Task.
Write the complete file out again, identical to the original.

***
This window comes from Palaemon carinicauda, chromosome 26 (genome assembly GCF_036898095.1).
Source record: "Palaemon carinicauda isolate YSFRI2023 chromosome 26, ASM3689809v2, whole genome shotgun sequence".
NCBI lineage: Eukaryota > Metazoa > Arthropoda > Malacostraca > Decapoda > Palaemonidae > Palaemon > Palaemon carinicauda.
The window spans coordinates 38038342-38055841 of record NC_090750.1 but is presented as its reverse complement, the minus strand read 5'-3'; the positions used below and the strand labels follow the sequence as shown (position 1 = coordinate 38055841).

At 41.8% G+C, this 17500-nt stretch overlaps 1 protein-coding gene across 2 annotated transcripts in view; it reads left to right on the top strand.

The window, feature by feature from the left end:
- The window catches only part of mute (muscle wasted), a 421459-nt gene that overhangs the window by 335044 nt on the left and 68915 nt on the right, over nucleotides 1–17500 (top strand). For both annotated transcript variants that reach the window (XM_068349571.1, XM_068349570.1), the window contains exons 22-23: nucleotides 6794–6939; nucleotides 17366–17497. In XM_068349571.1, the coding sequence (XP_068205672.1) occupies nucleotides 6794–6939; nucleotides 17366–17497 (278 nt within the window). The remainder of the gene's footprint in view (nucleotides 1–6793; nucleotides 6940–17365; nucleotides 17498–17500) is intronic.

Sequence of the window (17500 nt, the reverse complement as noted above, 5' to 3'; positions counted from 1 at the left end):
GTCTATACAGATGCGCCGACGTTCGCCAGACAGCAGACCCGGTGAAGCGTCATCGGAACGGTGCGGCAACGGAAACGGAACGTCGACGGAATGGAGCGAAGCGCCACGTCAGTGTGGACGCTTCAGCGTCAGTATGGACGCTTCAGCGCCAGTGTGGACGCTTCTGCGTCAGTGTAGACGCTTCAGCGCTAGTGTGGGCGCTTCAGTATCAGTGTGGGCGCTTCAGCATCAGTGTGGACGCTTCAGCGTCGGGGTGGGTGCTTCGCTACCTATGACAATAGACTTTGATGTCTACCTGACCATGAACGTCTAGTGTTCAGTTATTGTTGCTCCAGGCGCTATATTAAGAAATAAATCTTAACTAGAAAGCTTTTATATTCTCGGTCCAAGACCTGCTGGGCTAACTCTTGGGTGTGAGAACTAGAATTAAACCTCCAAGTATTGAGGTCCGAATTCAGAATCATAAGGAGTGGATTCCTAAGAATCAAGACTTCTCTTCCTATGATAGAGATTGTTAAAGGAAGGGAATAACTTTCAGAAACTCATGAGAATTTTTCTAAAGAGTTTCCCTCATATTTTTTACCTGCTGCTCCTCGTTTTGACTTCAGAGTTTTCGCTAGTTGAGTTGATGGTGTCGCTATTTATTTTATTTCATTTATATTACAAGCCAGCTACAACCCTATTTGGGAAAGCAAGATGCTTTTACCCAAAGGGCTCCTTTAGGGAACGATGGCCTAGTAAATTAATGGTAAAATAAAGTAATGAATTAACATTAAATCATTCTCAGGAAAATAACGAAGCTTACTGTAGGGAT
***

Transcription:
This window comes from Palaemon carinicauda, chromosome 26 (genome assembly GCF_036898095.1).
Source record: "Palaemon carinicauda isolate YSFRI2023 chromosome 26, ASM3689809v2, whole genome shotgun sequence".
NCBI lineage: Eukaryota > Metazoa > Arthropoda > Malacostraca > Decapoda > Palaemonidae > Palaemon > Palaemon carinicauda.
The window spans coordinates 38038342-38055841 of record NC_090750.1 but is presented as its reverse complement, the minus strand read 5'-3'; the positions used below and the strand labels follow the sequence as shown (position 1 = coordinate 38055841).

At 41.8% G+C, this 17500-nt stretch overlaps 1 protein-coding gene across 2 annotated transcripts in view; it reads left to right on the top strand.

The window, feature by feature from the left end:
- The window catches only part of mute (muscle wasted), a 421459-nt gene that overhangs the window by 335044 nt on the left and 68915 nt on the right, over nucleotides 1–17500 (top strand). For both annotated transcript variants that reach the window (XM_068349571.1, XM_068349570.1), the window contains exons 22-23: nucleotides 6794–6939; nucleotides 17366–17497. In XM_068349571.1, the coding sequence (XP_068205672.1) occupies nucleotides 6794–6939; nucleotides 17366–17497 (278 nt within the window). The remainder of the gene's footprint in view (nucleotides 1–6793; nucleotides 6940–17365; nucleotides 17498–17500) is intronic.

Sequence of the window (17500 nt, the reverse complement as noted above, 5' to 3'; positions counted from 1 at the left end):
GTCTATACAGATGCGCCGACGTTCGCCAGACAGCAGACCCGGTGAAGCGTCATCGGAACGGTGCGGCAACGGAAACGGAACGTCGACGGAATGGAGCGAAGCGCCACGTCAGTGTGGACGCTTCAGCGTCAGTATGGACGCTTCAGCGCCAGTGTGGACGCTTCTGCGTCAGTGTAGACGCTTCAGCGCTAGTGTGGGCGCTTCAGTATCAGTGTGGGCGCTTCAGCATCAGTGTGGACGCTTCAGCGTCGGGGTGGGTGCTTCGCTACCTATGACAATAGACTTTGATGTCTACCTGACCATGAACGTCTAGTGTTCAGTTATTGTTGCTCCAGGCGCTATATTAAGAAATAAATCTTAACTAGAAAGCTTTTATATTCTCGGTCCAAGACCTGCTGGGCTAACTCTTGGGTGTGAGAACTAGAATTAAACCTCCAAGTATTGAGGTCCGAATTCAGAATCATAAGGAGTGGATTCCTAAGAATCAAGACTTCTCTTCCTATGATAGAGATTGTTAAAGGAAGGGAATAACTTTCAGAAACTCATGAGAATTTTTCTAAAGAGTTTCCCTCATATTTTTTACCTGCTGCTCCTCGTTTTGACTTCAGAGTTTTCGCTAGTTGAGTTGATGGTGTCGCTATTTATTTTATTTCATTTATATTACAAGCCAGCTACAACCCTATTTGGGAAAGCAAGATGCTTTTACCCAAAGGGCTCCTTTAGGGAACGATGGCCTAGTAAATTAATGGTAAAATAAAGTAATGAATTAACATTAAATCATTCTCAGGAAAATAACGAAGCTTACTGTAGGGAT